When and Why was Darvocet (Propoxyphene) Discontinued/Banned?

Many deaths from intentional or accidental overdoses led to the drug ban in the UK in 2005, and in the US in 2010. An estimated 2000 deaths were linked to Darvocet in the US alone after it was banned in the UK. Toxic reactions led to certain heart conditions as well as kidney, liver, and other organs subject to injury from the drug.2,3

Darvocet Drug Rehab Center in Sedona, Arizona

getting off darvocetAlternative to Meds Center is a residential, inpatient facility in Sedona, Arizona (a short distance from Flagstaff) that works with clients seeking help with addiction and mental health. Our Center strives to stay fully informed and updated on current news about drugs, drug trends, and pertinent information on health related subjects.

As we well know from history, sometimes a prescription drug can have serious adverse effects, and one may make the decision to come off the drug. Alternative to Meds Center specializes in this area of medication cessation and recovery.

Our programs include investigative work to uncover what may have been causing or contributing to symptoms before medication was started. What would it feel like to know how to manage insomnia with diet, rather than with drugs, for example? What kind of relief would you feel if your anxiety could be reduced or eliminated completely after removing heavy metal toxicity? These are not miracles, but can seem like they are. The results of neurotoxin cleansing are remarkable, to say the least.

Alternative to Meds Center provides a gentler taper process, if you are looking for a safe and comfortable facility for cessation of a medication. Our program provides significant health benefits through neurochemical replacement and normalization via holistic means. Please contact us for more information on the Darvocet withdrawal protocols we use and to find out more about how our methodologies focus on sustainable, natural, mental health.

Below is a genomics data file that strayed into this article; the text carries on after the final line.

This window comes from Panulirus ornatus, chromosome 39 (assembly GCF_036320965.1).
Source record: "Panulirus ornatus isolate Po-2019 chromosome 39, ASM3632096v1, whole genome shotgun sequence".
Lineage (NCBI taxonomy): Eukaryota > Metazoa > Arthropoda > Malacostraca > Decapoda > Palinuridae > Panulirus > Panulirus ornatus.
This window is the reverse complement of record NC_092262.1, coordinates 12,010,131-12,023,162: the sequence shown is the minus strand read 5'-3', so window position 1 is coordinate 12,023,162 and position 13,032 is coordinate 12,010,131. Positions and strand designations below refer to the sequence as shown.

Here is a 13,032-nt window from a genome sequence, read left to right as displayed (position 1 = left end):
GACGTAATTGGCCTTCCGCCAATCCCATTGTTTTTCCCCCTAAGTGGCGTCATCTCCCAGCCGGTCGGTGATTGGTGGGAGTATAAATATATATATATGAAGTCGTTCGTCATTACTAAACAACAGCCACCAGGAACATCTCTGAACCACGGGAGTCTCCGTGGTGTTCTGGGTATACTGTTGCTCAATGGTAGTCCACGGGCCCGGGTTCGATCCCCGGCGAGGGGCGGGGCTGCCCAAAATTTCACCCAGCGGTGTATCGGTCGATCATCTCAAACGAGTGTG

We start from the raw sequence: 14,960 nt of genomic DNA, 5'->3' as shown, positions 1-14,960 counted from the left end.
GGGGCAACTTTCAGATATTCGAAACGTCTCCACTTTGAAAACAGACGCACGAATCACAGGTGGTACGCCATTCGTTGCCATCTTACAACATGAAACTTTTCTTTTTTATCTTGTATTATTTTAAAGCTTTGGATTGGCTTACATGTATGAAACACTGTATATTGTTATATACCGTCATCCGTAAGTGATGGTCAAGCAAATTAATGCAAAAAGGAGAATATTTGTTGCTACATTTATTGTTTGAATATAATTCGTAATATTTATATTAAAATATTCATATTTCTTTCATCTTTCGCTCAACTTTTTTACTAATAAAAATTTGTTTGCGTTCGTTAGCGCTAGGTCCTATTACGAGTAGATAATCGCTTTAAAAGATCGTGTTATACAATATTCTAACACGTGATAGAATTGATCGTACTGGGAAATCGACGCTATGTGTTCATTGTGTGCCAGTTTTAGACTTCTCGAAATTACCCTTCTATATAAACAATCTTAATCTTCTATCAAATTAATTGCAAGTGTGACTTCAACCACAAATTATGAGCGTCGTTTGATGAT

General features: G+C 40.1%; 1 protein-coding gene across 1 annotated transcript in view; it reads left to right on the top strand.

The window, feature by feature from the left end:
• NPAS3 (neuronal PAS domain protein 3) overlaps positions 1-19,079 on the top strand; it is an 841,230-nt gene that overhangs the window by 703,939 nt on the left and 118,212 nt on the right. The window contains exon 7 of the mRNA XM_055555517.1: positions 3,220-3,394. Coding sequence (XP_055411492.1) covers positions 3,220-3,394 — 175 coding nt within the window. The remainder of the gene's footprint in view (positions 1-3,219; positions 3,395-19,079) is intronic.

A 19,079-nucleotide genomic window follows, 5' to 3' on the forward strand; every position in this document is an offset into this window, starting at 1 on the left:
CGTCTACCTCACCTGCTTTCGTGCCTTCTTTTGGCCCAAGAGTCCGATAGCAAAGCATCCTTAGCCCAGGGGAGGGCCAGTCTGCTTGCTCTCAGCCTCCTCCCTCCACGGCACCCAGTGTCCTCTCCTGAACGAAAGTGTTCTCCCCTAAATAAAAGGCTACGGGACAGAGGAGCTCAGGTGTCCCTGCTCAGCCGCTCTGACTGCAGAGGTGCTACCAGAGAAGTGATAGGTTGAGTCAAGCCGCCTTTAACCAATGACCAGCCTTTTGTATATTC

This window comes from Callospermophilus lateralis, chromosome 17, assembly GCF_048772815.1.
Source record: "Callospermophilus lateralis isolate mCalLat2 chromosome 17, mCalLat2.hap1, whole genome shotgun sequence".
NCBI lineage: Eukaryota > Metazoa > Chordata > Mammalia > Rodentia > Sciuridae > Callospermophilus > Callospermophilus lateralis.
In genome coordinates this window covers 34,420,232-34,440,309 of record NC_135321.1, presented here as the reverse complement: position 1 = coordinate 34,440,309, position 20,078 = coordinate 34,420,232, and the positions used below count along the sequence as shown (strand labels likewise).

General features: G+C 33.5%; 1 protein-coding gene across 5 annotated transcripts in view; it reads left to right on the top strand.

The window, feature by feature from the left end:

1. Darvocet drug information from manufacturer

2. DeNoon DJ “Darvon, Darvocet Banned” WebMD [INTERNET] 2010 Nov 19

3. “Was propoxyphene (Darvocet) as dangerous as claimed when it was banned?” Skeptics on StackExchange website, 2013&

This content has been reviewed and approved by a licensed physician.

Dr. Michael Loes, M.D.

Dr. Michael Loes is board-certified in Internal Medicine, Pain Management and Addiction Medicine. He holds a dual license in Homeopathic and Integrative Medicine. He obtained his medical doctorate at the University of Minnesota, Minneapolis, MN, 1978. Dr. Loes performed an externship at the National Institute of Health for Psychopharmacology. Additionally, he is a well-published author including Arthritis: The Doctor’s Cure, The Aspirin Alternative, The Healing Response, and Spirit Driven Health: The Psalmist’s Guide for Recovery. He has been awarded the Minnesota Medical Foundation’s “Excellence in Research” Award.